HENN Architects have completed the Porsche Pavilion at the Autostadt in Wolfsburg, Germany. “The organically shaped building is sitting – in mirrored location to the Volkswagen Pavilion- at the central axis of the theme park and offers 400 m² of space for exhibitions and presentations. Its characteristic silhouette will become a distinctive icon amid the lagoon landscape of the Autostadt. Curving lines and exciting bends make the Pavilion a dynamic yet reduced sculpture with its characteristics derived from the Porsche brand image.
As designed by HENN, the structure captures the dynamic flow of driving with a seamless building skin. Its lines pick up speed and slow down just to plunge forward in large curves with ever-changing radii. A matte-finished stainless steel cladding forms the flush envelope of this vibrant structure, creating the impression of a homogeneous unity, whilst creating a continuously changing appearance depending on light and weather conditions. At the entrance the pavilion cantilevers 25m over the lagoon’s water surface in front. Below the cantilever of the large asymmetrical roof, a sheltered external space opens up. This space is visually connected to the surrounding landscape, but forms its own acoustic enclosure, providing seating for a few hundred guests. Architecture and landscape, interior and exterior as well as roof and facade are brought together by HENN in their architectural concept of a coherent, flowing continuum. The external area around the pavilion was designed by landscape architects WES and integrated into the overall concept of the theme park. This is how the new piazzetta creates a connection between the Porsche Pavilion and the adjacent Volkswagen Commercial Vehicles Pavilion by means of water features and trees. By walking around the sculptural Porsche Pavilion, further highlights of the Autostadt can be discovered.”
Today we want to show you creative chair created by young Austrian designer Philipp Aduatz. It looks like spoon and it’s called "Spoon Chair".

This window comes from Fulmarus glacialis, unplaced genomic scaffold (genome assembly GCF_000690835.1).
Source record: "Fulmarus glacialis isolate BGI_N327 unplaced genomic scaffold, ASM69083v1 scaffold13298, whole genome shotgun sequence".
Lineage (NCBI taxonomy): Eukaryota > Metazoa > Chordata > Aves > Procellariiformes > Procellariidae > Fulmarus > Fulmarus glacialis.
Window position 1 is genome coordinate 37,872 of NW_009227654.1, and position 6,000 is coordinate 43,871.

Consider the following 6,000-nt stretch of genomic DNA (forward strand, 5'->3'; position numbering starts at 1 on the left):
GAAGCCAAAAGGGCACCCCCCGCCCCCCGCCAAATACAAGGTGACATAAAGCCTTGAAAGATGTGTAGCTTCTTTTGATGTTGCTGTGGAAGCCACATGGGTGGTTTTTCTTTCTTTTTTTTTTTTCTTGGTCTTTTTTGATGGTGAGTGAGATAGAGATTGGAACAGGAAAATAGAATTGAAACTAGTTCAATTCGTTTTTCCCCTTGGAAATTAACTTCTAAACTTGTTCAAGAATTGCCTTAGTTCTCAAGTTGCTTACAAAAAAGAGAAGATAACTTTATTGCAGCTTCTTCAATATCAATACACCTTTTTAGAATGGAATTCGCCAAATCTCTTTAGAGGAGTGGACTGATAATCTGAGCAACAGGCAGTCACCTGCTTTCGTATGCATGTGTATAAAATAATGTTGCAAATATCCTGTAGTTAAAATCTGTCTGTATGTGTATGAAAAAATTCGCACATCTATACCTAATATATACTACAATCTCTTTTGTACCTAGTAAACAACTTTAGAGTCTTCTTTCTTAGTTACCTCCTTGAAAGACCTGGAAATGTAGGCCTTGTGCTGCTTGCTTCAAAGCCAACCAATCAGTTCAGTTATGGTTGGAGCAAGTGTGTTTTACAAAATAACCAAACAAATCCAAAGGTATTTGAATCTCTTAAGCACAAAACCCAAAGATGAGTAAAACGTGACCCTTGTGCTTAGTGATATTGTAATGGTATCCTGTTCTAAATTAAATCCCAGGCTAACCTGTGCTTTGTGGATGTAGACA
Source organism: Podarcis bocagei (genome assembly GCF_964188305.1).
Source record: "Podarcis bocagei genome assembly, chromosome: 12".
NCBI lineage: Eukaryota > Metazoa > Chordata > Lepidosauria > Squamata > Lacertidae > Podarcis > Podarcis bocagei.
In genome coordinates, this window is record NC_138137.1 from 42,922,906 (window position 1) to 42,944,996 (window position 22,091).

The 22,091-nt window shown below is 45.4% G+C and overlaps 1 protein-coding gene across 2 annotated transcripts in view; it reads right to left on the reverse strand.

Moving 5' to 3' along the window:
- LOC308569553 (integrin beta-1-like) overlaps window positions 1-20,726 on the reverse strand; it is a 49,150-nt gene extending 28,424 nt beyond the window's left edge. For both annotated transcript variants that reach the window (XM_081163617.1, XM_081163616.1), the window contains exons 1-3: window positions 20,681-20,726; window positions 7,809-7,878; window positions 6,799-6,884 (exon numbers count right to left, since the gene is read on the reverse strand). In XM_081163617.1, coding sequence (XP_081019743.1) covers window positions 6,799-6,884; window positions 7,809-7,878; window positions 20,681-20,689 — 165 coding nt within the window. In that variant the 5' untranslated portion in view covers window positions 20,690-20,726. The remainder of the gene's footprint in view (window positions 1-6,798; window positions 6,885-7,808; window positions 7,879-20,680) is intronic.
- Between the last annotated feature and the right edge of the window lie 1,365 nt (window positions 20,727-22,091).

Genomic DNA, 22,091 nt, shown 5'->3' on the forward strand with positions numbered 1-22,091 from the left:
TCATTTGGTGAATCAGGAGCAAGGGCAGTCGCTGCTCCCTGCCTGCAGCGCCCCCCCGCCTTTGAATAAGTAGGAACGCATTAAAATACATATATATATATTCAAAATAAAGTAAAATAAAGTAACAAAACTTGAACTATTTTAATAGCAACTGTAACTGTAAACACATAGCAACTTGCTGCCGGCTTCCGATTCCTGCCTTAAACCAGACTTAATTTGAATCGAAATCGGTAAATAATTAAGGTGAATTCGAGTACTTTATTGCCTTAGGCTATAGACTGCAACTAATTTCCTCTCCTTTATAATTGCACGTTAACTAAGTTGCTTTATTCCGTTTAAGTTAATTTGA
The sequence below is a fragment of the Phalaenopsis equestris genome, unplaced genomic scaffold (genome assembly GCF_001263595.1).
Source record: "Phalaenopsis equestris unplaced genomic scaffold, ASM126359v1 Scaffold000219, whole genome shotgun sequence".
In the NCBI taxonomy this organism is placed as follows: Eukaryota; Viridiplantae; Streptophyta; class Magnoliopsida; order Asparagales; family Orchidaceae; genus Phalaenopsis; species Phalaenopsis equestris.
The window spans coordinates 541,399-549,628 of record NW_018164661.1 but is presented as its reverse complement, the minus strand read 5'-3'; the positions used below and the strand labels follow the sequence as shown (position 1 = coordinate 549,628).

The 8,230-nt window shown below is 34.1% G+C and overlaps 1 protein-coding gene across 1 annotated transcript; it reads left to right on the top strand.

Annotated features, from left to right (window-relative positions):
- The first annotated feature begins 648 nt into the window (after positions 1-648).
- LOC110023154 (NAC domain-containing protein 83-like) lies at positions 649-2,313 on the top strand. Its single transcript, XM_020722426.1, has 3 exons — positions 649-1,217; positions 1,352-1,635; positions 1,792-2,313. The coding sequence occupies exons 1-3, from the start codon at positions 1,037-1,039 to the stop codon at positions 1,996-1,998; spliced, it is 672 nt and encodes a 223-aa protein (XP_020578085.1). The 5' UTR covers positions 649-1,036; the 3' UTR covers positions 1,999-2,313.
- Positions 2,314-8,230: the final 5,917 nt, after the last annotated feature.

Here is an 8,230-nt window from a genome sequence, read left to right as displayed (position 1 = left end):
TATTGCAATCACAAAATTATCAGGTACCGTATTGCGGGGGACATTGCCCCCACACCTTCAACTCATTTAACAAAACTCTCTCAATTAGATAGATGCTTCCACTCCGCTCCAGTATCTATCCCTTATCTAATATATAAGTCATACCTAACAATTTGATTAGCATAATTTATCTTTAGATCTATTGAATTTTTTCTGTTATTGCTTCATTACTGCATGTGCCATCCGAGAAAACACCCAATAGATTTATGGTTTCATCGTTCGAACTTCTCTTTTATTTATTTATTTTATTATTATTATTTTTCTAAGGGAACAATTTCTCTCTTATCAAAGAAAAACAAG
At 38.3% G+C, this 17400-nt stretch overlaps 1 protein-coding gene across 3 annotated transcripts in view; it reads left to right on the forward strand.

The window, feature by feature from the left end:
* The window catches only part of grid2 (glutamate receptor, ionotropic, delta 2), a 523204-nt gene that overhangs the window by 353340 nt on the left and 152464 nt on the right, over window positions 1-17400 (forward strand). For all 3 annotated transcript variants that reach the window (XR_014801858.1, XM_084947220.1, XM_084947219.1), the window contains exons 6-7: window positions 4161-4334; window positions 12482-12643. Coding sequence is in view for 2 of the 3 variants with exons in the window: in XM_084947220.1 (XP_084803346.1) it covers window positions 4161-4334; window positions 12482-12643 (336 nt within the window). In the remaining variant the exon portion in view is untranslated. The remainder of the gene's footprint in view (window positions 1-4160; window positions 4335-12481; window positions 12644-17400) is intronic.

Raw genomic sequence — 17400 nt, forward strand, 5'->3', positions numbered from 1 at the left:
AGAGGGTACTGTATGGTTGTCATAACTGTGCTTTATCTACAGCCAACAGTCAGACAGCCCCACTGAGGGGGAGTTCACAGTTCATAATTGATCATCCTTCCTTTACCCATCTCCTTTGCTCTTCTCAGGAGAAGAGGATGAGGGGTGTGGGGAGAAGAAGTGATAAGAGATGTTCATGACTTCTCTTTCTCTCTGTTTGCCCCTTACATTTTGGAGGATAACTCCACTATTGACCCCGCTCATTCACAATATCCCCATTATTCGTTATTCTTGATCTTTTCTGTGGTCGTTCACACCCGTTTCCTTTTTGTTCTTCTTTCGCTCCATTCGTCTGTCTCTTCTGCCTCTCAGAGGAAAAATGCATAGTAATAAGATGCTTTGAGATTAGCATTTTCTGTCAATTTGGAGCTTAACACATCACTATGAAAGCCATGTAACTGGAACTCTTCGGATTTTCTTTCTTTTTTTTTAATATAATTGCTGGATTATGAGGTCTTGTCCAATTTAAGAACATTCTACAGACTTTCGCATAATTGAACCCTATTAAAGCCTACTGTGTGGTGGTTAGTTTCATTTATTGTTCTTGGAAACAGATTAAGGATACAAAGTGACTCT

If you love beer or even obsess about it then this new concept of the bottle is for you. French industrial designer Petit Romain recently conceived of a way to take beer outside the bottle. Tired of round bottles in six-packs that clink together and are difficult to stack, Romain imagined enjoying Heineken out of a square bottle instead. Back in the early 1960s, Heineken debuted a rectangular beer bottle that doubled as a glass brick. Similar to that design, the Heineken Cube concept delivers optimal storage for manufacture, transport, and ultimately consumer use. Take a look!
- Added by creoflick
- 2012-08-20 15:11:59
Beautiful and creative paper art by talented Australian artist Lisa Rodden.
Unique patterns and designs were hand cut into layers of stacked paper.
Today we want to show you collection of beautiful photos of Bulgarian photographer Nikola Borissov. Nikola’s regular clients lists includes Harper’s Bazaar, Elle, Madame Figaro, Grazia, Glamour, Cosmopolitan, Maxim, Playboy, Saatchi & Saatchi, Ogilvy & Mather, etc. Without having a fixed base city, in his personal work he keeps alive his initial passion for reportage and street photography. Below you can see great examples of fashion and advertising photography. Have fun!
- Added by creoflick
- 2012-08-13 15:12:57
Uplifting images created by Paul Cocken show us what would happen if cute animals were allowed to compete in the Olympic Gates.
Photo manipulations were commissioned by Maverick Arts Publishing.
No animals were harmed in the making of Guinea Pig Games calendar.
Today we want to show you creative concept car created by designer Sean Seongjun Ko. Called “Inner City Vehicle” this car resembles an urban cocoon. ” A vehicle in which people can relax and enjoy a comfortable ride, in a ‘classic yet modern’ design that romanticizes the future. The compact 4-seater vehicle fits into the sustainable environment of the future city by using hydrogen fuel cell technology. The designing use autonomous technology, and the interior space is very flexible; the seating layout also differs from the usual norm where every passenger faces single direction.” Take a look!